Maybe there needs to be better coordination between suppliers of unconventional heavy tar sands type crude and light tight oil to refine the full spectrum of oil by products needed. Possibly this is why there’s so much interest in Venezuela’s unconventional heavy crude.

        • Duncan Idaho says:

          One can get gasoline from Permian Shale, but not much diesel.
          Unfortunately, the world runs on diesel.
          But agree, the greed heads are salivating on Venezuela heavy oil.
          They just need to get rid of 80% of the population that does not want to be a US client state.

      • Craig Moodie says:

        No mention of profitability.

        • The issue is prices that refineries will pay for the oil. The higher the price, the better the profitability for those doing the oil extraction. Since diesel is in more demand, heavier oils are getting higher prices. This should help Canadian bitumen. The Oil Price article mentions that both the Iranian and Venezuelan sanctions are removing heavy oil from the market. Also, the cutbacks by OPEC will likely take more heavy oil off the market.

          • Davidin100millionbilliontrillionzillionyears says:

            I recently read that the Venezuelan heavy oil is actually a bit easier and cheaper to refine than Canadian heavy oil… (I think it was one of the oil guys posting on peakoilbarreldotcom)…

            if so, then yes, the US is likely considering how they can “capture” the market for this Venezuelan oil to make up for what is lacking in the Light Tight Oil that is booming in production now…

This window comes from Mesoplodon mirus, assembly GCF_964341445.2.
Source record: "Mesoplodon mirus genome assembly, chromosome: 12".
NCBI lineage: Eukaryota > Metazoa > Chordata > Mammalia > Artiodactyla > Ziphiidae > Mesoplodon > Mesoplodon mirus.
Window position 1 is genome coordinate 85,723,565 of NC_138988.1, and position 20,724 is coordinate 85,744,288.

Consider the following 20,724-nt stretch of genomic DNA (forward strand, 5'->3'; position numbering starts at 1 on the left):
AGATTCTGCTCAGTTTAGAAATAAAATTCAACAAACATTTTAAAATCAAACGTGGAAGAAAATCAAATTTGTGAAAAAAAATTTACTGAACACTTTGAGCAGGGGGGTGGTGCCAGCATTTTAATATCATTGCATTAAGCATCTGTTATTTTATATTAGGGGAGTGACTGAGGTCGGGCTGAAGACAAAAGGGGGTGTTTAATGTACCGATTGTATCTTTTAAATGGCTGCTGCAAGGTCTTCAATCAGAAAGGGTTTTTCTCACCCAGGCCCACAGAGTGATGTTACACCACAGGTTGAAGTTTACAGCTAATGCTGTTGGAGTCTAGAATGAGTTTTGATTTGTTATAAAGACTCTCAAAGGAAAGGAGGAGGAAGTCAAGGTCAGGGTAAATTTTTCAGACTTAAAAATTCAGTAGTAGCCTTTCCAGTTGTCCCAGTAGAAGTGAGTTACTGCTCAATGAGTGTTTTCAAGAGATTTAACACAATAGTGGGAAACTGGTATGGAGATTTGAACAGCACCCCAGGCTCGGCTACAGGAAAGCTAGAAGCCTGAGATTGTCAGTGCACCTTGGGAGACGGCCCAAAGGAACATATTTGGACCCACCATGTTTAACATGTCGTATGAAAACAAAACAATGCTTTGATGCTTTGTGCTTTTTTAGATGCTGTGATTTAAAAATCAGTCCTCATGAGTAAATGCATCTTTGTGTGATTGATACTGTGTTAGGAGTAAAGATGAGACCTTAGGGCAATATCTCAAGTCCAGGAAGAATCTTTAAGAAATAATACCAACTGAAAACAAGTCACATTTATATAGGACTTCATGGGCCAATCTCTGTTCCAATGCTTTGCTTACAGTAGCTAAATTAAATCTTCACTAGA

combined with LTO, the Venezuelan oil may be very valuable (I suppose I’ve changed my mind there)…

  27. jupiviv says:

    The best thing we can do for the moment is to throw ourselves at the feet of the statue of some god.
    Of which statue? Any statue? Do you then believe there are gods?
    What proof have you?
    The proof that they have taken a grudge against me. Is that not enough?

    – Aristophanes, ‘The Knights’

    • Harry McGibbs says:

      I recall learning at school that Demosthenes – a noted orator – used to stuff his mouth with pebbles to fine-tune his articulation. No idea why that stayed with me, lol.

  28. Harry McGibbs says:

    “After the briefest and weakest of economic recoveries, Italy has succumbed to its third recession in a decade… Ahead of European Parliament elections in May, Italy’s populist government is becoming more radical. This is unlikely to revive investor confidence in the country. The government is openly attacking Banca d’Italia independence. Deputy Prime Minister Matteo Salvini has called for the central bank’s leadership to be removed for failing to prevent Italy’s banking crisis. This week, he threatened to seize control of the country’s gold reserves and sell them to fund further government spending…